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Re: Semantics of WSDL vs. semantics of service

From: Harry Halpin <hhalpin@ibiblio.org>
Date: Thu, 16 Mar 2006 11:56:04 -1000
Message-ID: <4419DEF4.1030005@ibiblio.org>
To: public-sws-ig@w3.org

(posting again due to my inability to format on my archaic Zaurus! -
apologies!)

Oh dear,
    Perhaps we could clarify the issues on a point by point basis, and
also agree on things that are really not up for being argued?

   Assumptions:

   1) Semantics as encoded by OWL/RDF is potentially a *good thing* for
Web Services. (As to avoid the whole "let's keep in all in vanilla XML"
argument we had a  while back...)

   2) WSDL and SOAP are necessary for many kinds of Web Services,
particularly those that define things more complex that HTTP PUT a
document and HTTP GET a document back in REST-style. So "deprecating"
them or ignoring WSDL/SOAP is out of the question.

   Now, the questions I *think* Shi Xuan is trying ask:

   1) Should we restrict ourselves to WSDL?
           - I'd guess we have no choice to *at least* provide semantics
for people that use WSDL, if we want to describe composition of
processes/services that you just can't do in a simple REST architecture.

   2) Is there an abstraction that fits on top of both SOAP and REST?
Could we add semantics to that?
           - Again, I throw off the rather vague "typed functions" idea,
which I am working on making less vague. But, there's no reason *not* to
start with the more complex case, SOAP first. The least complex case of
just throwing documents around using HTTP seems like you could almost
get away with just a good-old-fashioned hack: you can always put RDF
direct in the XML via GRDDL,and one could imagine putting a simple RDF
vocabulary for inputs and output of services as the  output of a GRDDL
process.

  3) Should we describe the semantics of the process/service
composition/orchestration or just the input and output types, or both?
          - Why not both? this would obviously be useful. As Bijan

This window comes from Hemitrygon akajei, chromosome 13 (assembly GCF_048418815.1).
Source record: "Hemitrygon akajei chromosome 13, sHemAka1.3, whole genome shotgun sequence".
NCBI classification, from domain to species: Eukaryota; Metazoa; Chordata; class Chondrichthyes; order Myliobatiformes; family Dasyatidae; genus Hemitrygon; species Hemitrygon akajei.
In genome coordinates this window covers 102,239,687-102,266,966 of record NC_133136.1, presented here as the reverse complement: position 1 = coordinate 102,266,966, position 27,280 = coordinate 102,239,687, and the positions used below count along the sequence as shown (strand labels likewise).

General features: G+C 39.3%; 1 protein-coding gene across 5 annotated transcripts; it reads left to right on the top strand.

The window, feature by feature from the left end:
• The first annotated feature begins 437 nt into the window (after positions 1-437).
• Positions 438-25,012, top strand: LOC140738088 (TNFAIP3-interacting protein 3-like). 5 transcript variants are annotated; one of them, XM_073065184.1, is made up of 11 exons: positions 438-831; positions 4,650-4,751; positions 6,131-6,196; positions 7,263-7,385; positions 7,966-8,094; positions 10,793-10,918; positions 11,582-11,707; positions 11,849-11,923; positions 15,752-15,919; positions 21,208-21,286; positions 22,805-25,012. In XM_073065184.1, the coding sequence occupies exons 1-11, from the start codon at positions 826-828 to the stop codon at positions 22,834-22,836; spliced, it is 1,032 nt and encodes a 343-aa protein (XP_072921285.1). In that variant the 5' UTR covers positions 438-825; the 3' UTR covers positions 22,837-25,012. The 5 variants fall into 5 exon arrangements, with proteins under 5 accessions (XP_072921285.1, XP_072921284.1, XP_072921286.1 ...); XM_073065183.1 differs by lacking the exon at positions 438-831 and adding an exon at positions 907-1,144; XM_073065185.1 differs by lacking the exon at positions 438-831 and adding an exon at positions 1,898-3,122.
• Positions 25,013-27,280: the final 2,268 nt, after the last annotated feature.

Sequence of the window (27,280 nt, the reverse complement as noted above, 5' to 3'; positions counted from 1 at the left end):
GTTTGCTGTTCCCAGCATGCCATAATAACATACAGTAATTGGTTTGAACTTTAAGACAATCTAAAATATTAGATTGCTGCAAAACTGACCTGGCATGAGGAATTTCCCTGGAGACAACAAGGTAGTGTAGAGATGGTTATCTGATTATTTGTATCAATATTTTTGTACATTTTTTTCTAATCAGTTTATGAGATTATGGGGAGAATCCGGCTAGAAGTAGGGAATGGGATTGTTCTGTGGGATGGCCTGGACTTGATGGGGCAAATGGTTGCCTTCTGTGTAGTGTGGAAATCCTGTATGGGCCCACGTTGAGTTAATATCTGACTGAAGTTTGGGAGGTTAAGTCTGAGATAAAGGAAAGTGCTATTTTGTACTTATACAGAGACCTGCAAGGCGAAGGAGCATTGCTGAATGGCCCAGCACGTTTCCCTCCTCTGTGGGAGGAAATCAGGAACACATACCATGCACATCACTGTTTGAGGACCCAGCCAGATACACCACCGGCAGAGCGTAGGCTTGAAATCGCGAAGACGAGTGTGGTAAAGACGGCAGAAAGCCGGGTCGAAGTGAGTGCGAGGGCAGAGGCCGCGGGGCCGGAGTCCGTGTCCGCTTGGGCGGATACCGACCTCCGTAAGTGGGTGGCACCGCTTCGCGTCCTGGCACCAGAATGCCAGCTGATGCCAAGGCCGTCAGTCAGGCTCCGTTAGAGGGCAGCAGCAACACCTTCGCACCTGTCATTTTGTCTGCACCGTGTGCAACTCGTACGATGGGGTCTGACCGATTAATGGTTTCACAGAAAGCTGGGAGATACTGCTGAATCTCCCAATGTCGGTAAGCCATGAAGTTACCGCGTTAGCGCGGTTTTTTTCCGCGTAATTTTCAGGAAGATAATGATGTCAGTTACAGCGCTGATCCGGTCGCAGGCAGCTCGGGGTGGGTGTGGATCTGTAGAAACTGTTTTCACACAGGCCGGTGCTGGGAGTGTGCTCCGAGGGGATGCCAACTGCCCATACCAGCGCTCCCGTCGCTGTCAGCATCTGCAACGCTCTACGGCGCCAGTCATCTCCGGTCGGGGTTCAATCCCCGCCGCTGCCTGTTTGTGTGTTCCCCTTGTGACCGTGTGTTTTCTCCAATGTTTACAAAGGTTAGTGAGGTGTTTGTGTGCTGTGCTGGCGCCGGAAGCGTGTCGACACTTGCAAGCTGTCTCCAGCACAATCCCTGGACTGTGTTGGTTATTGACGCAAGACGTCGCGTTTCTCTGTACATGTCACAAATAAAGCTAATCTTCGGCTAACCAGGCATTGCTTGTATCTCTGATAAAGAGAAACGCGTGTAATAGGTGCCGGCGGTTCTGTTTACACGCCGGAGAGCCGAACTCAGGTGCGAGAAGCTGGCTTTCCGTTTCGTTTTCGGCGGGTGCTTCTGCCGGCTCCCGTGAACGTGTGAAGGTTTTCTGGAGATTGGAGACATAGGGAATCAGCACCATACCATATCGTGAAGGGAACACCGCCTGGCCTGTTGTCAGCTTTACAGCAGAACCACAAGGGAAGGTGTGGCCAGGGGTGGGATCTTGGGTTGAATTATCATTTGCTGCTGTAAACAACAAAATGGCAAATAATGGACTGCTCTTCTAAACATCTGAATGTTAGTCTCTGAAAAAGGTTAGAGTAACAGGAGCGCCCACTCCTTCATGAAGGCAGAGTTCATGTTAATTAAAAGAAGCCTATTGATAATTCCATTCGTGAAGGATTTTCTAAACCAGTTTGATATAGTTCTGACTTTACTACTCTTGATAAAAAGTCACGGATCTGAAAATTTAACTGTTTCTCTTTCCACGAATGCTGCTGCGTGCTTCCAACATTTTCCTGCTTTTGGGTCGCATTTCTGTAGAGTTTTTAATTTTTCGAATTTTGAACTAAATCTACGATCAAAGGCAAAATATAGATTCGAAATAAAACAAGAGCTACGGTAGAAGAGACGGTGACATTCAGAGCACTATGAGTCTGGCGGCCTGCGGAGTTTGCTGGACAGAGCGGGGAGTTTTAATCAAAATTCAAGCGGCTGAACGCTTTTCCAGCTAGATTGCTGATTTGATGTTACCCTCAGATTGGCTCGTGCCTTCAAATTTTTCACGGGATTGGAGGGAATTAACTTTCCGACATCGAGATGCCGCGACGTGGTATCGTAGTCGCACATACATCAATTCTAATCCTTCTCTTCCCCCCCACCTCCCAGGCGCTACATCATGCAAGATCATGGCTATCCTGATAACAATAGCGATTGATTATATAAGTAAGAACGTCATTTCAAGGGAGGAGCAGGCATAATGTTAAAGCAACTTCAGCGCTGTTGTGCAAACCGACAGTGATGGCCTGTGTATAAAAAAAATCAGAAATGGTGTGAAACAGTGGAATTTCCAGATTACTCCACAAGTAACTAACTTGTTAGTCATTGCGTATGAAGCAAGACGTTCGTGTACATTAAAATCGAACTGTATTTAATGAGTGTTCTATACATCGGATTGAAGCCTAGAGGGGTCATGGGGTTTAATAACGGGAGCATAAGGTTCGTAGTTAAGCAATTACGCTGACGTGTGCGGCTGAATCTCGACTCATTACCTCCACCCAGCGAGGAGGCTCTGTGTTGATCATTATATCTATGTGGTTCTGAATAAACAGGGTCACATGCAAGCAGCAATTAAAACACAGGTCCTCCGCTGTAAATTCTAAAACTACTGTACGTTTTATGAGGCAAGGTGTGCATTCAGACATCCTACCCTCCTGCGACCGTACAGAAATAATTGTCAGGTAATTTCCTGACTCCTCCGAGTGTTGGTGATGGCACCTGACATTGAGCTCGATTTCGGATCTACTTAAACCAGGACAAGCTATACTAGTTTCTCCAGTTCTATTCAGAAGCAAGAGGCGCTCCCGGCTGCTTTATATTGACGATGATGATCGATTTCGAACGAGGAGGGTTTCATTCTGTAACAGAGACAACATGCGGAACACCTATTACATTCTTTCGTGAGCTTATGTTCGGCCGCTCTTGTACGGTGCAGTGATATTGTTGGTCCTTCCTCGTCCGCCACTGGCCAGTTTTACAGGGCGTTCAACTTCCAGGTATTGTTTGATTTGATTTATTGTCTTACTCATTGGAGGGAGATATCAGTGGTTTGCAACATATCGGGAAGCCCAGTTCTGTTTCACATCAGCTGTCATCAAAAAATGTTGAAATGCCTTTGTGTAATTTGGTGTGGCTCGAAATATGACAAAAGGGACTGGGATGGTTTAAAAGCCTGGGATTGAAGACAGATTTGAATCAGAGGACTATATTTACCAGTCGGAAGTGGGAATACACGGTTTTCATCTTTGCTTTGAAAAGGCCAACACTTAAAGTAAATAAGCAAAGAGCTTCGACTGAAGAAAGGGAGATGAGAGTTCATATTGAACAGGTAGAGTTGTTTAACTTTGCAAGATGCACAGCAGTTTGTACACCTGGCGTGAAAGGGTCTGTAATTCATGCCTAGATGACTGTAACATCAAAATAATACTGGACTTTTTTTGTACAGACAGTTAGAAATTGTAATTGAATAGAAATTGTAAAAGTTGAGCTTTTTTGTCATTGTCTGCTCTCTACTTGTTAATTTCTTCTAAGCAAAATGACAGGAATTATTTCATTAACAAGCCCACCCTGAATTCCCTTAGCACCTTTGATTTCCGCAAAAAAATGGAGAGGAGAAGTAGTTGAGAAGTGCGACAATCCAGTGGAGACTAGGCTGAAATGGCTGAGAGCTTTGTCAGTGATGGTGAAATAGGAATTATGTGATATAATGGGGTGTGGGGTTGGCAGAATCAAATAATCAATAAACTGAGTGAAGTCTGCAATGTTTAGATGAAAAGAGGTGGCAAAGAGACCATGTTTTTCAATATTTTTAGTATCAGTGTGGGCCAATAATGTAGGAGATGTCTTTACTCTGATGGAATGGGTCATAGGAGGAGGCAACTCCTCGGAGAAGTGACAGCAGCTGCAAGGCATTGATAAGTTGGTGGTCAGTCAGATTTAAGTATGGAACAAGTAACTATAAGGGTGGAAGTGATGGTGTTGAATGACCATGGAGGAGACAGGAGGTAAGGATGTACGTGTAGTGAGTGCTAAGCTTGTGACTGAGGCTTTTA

notes, this requires WSDL, SOAP, etc in complex cases, and so mapping
these things to RDF among other things. Re: Battle's post, it seems we
have to at least describe the service composition, which OWL-S does. But
where do we draw the line at the most we want to describe? Just
constraints, and then solve over those constraints? Or to actually, as
Battle pointed out, BPEL-style, actually execute the darn things? Then
to what level should we distinguish the types of things we're adding
semantics to? Could we develop a "Semantic Web Services" cake diagram?

   4) Should we put the mappings in the document or out the document?

           - Again, why not both? I think what will be easier depends on
the users,and when it's done regardless of the technique it's a semantic
web service. The crux of the question would be good use cases for either
*putting annotations in the WSDL ala WSDL-S* and uses cases for keeping
it outside ala *OWL-S.*

So yes, that's *a lot* of work. Therefore, I highly doubt anyone has the
*one right answer.* But, Xuan Shi's decrying SOAP and WSDL or using
RDF/SemWeb is generally not up for grabs and not productive. However,
his other question, about how we can simplify and make this useable over
non-SOAP services, is interesting, and would be useful. I  suspect
that's where he's trying to go with his OSRR talk...but maybe not. I'll
read the documents first :)

    (hand-waving,trying to steer conversation away from flame-war...)

                       -harry
Received on Thursday, 16 March 2006 22:01:24 UTC

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